Springtime in the United States is synonymous with extreme weather, specifically in the form of snowstorms, flooding, severe thunderstorms and intense tornados. This wide range of events is due to a battle between warm and cool air masses as the seasons change.
Because of these temperature contrasts and several additional factors, spring is considered the most volatile weather season in the nation.
Intense Snow and Ice Storms Are Still Possible During the Beginning of Spring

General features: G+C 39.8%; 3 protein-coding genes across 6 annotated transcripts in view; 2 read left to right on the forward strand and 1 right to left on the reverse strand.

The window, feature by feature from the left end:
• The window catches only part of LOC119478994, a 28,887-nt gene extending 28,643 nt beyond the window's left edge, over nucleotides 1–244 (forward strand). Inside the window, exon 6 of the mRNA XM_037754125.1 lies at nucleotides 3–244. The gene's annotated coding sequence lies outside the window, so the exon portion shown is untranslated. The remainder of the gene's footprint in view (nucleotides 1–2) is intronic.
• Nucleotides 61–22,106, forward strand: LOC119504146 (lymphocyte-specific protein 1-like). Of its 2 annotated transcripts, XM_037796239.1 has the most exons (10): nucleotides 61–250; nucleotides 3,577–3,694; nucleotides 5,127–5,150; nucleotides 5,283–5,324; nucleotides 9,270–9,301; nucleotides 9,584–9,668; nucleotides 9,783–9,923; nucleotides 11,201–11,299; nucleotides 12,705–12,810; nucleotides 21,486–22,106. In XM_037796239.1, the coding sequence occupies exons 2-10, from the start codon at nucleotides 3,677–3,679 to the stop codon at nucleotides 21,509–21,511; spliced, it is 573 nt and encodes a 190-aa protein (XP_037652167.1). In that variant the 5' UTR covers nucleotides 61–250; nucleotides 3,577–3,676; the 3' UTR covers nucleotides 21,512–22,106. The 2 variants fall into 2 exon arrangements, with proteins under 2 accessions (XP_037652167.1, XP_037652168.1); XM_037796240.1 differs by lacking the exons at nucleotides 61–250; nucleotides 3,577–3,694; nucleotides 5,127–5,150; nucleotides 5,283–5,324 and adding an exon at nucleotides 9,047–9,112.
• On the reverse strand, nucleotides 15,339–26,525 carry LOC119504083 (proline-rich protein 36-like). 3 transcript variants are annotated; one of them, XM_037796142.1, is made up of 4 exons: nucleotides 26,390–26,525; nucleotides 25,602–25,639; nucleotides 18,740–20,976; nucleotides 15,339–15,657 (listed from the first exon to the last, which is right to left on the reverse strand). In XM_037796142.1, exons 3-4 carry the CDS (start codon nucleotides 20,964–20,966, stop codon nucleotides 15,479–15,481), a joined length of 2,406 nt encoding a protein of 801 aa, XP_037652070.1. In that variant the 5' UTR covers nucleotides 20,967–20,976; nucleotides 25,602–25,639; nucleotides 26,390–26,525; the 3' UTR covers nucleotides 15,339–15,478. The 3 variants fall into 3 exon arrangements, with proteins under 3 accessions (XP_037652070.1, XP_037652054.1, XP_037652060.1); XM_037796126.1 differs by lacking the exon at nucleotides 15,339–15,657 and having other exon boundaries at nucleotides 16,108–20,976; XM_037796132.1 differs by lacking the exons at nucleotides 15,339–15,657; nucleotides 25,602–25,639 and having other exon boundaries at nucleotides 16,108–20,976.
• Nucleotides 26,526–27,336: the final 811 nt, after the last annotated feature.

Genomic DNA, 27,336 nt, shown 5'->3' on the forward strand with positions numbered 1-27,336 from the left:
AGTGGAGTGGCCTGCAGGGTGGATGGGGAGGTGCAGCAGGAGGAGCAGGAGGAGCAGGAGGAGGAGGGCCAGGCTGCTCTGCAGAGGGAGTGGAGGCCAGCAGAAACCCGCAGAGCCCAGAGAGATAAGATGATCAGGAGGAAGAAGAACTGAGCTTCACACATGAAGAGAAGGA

Although temperatures increase as springtime unfolds, the possibility of widespread snow and ice storms remains throughout a majority of the upper Midwest and the Plains. Major blizzards are also possible, even in March and April.
For example, in March 1993, an intense snowstorm brought several feet of snow throughout the eastern half of the United States, causing billions of dollars in damage and claiming 270 lives.
Traditionally, March and April are the snowiest months in the Rockies and portions of the High Plains. Heavy snow also commonly occurs along the Great Lakes in April since leftover cold air from the winter may clash with warm air as it rises.